Question: Compare Du Bois strategies for representation of blackness in The Star of Ethiopia to those of dandyism, studied at the beginning of the course? How does the change (or similarity) in strategies reflect the politics of the Harlem Renaissance compared to those of dandyism?
Feb. 3, Wed. The Harlem Renaissance, cont.
Read: Alain Locke, “The Negro and the American Stage” and “The Drama of Negro Life”; Willis Richardson, The Chip Woman’s Fortune (electronically available)
Questions: The intellectual rivalry between DuBois and Alain Locke marks the beginning of a debate in African American performance that continues to this day: should a political stance be explicit in black performance or shall politics be implicit in it? Which approach better furthers the tasks of racial uplift and racial justice? Is this an either/or question, as these two intellectuals thought it was, or is it a both-and question?
Feb 8, Mon. Test One
Feb. 10, Wed. Lynching and Performance
Read: Angelina Grimke, Rachel (electronically available, UW library)
Recommended: Harvey Young, “The Black Body as Souvenir in American Lynching,” Theatre Journal 57. 4 (2005): 639-57 (electronically available through UW library website). This text contains graphic descriptions of violence against black people.
Question: How is the history of lynching (a frequent occurrence at the time Rachel was first produced) used to create a modern female black character?
Feb. 15, Mon. President’s Day. No Class.
Feb. 17, Wed. Black Broadway: In Dahomey
Read: Paul Laurence Dunbar, In Dahomey (1902) (electronically available, UW library);
Recommended: Monica White Ndounou, “Early Black Americans on Broadway,” in The Cambridge Companion to African American Theatre (2013) (electronically available through UW library website)
Questions: What is the historical significance of In Dahomey? What critique of racial relations does it articulate?
Feb. 22, Mon. Lorraine Hansberry’s A Raisin in the Sun
Read: Lorraine Hansberry, Raisin in the Sun (1959)
Recommended: Michelle Gordon, “‘Somewhat like War’: The Aesthetics of Segregation, Black Liberation, and A Raisin in the Sun” African American Review 42.1 (2008): 121-33 (electronically available)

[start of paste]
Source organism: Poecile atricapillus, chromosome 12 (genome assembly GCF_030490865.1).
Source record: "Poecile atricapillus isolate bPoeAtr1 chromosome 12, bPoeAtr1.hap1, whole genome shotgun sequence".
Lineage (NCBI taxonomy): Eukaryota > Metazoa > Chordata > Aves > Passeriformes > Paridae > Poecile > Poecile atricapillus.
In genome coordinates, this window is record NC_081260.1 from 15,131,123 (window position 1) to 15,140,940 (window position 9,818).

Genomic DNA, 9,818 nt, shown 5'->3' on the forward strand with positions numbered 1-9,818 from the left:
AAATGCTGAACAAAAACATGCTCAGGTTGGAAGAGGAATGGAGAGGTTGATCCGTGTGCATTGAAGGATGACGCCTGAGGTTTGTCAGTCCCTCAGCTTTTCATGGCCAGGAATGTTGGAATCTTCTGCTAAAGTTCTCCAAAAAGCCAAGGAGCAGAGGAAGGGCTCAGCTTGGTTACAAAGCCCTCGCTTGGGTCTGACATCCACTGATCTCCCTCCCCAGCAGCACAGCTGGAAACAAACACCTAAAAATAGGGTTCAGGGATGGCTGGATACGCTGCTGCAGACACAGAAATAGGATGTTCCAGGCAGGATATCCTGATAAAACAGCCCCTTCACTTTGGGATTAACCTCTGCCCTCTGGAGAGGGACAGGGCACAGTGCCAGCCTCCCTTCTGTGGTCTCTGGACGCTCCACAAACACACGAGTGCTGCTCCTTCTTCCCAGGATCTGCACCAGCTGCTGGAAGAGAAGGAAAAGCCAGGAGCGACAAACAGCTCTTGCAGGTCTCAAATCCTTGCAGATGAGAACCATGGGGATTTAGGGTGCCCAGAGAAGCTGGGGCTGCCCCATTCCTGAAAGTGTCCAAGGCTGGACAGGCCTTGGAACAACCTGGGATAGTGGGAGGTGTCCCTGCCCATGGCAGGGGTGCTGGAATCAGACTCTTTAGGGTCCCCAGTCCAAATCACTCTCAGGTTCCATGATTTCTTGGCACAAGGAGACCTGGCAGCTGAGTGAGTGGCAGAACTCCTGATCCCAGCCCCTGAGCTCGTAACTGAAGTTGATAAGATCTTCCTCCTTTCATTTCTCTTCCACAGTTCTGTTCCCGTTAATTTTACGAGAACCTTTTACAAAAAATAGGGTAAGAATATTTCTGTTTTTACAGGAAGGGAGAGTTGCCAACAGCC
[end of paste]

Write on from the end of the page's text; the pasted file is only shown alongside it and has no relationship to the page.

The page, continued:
Recommended: Watch: Raisin in The Sun (1961) on YouTube.
Question: Hansberry’s play remains popular with theatre audiences to this day. What was its historical significance? What explains its continuing relevance?
Feb 24, Wed. The Black Arts Movement
The artists of the Black Arts Movement deliberately used aggressive, violent language. The texts for this class session contain aggressive language and graphic representations of racial, gender, and sexual violence.
Watch: African Americans Many Rivers to Cross Episode 5 (on UW library website)
Read: Amiri Baraka, The Toilet; Amiri Baraka, “The Revolutionary Theatre” http://nationalhumanitiescenter.org/pds/maai3/protest/text12/barakatheat... and Sonia Sanchez, Sister Son/ji
Recommended: James E. Smethurst, “The Black Arts Movement,” A Companion to African American Literature, ed. Jene Andrew Jarrett (2010), 302-14 (electronically available through the UW website).
Recommended: LaDonna Forsgren, chapter 3 from In Search of Our Warrior Mothers (electronically available through the UW website).
Question: Compare the representations of blackness in the art of the Harlem Renaissance and the Black Arts Movement? How do these two aesthetics reflect similarities and changes in the perception of the relationship between blackness and nation?
March 1, Mon. African American Theatre and the Politics of History: Suzan-Lori Parks
Read: Suzan-Lori Parks, Venus (1996), “Elements of Style,” and “The Equation for Black People on Stage”
Question: How does Park’s experimental aesthetics perpetuate/digress from the aesthetic of the Black Arts Movement or the specific aesthetics of other female playwrights studied in the course?
March 3, Wed. African American Theatre and the Politics of History: August Wilson
Read: August Wilson, Two Trains Running (1993) and The Ground on Which I Stand (1996) (electronically available)
Question: When August Wilson first presented The Grounds on Which I Stand in 1996, his position was critiqued as outmoded. How do you evaluate it from our current political moment?
March 8, Mon. The Dream of a Postracial Society and The Black Lives Matter Movement
Watch: Young Jean Lee, The Shipment at https://youngjeanlee.org/work/the-shipment/
Read: Jeffrey C. Alexander, “Seizing the Stage: Social Performances from Mao Zedong to Martin Luther King Jr., and Black Lives Matter Today,” TDR 61.1 (2017): 14-42.
Question: Compare the strategies used in the Black Arts Movement to those of The Black Lives Matters Movement. What is old and what is new? How does history help illuminate the present?
March 10, Wed. Conclusion and Review
March 17, Wed. Test 2